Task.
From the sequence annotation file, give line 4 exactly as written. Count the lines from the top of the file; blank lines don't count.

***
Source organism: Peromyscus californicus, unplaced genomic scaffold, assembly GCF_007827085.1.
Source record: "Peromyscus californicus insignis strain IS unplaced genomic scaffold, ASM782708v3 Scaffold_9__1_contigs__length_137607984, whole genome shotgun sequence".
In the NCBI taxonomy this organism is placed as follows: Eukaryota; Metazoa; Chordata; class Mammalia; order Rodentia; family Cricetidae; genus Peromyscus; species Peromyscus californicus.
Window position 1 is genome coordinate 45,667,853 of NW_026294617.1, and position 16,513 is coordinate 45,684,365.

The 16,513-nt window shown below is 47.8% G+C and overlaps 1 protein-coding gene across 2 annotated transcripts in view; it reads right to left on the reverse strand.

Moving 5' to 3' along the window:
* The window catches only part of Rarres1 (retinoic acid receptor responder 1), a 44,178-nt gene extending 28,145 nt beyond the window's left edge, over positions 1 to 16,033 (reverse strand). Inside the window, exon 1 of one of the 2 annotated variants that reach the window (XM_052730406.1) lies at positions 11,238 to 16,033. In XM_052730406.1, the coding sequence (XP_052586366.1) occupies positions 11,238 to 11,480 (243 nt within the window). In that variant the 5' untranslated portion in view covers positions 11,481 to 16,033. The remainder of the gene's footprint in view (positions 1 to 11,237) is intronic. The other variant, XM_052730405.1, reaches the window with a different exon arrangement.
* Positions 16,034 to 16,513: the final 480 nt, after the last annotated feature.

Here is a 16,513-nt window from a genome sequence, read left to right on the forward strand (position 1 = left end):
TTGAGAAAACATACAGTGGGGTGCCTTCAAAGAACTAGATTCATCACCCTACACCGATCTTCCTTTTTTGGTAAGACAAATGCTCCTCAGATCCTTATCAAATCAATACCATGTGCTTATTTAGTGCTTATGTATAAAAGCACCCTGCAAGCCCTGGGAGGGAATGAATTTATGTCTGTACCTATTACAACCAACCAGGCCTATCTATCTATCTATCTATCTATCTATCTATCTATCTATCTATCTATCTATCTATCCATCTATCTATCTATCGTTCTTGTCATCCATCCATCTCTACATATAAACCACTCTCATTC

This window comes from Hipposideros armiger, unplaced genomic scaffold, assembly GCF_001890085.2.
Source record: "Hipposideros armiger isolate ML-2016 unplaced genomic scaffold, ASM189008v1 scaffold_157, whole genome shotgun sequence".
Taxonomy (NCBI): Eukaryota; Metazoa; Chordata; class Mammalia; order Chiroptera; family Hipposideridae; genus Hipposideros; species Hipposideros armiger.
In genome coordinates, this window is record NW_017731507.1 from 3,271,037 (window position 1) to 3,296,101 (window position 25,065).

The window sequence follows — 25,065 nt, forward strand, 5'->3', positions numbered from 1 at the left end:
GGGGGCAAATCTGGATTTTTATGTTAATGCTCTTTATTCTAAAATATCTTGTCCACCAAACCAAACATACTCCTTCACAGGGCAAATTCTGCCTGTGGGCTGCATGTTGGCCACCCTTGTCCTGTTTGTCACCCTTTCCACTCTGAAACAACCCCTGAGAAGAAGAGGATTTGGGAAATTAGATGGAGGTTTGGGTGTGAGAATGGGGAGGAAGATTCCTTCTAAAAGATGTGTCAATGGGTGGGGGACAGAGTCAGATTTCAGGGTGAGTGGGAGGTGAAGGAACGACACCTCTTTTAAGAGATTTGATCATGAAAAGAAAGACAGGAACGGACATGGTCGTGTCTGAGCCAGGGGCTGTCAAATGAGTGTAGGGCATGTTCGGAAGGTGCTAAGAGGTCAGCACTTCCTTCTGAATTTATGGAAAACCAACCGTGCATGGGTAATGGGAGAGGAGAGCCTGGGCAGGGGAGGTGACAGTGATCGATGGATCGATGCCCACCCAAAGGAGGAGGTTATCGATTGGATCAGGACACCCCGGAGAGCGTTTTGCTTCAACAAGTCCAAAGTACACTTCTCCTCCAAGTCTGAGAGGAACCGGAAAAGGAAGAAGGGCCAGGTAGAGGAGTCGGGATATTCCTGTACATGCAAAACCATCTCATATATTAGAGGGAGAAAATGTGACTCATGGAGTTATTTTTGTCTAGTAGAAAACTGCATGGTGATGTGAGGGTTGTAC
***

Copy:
Window position 1 is genome coordinate 45,667,853 of NW_026294617.1, and position 16,513 is coordinate 45,684,365.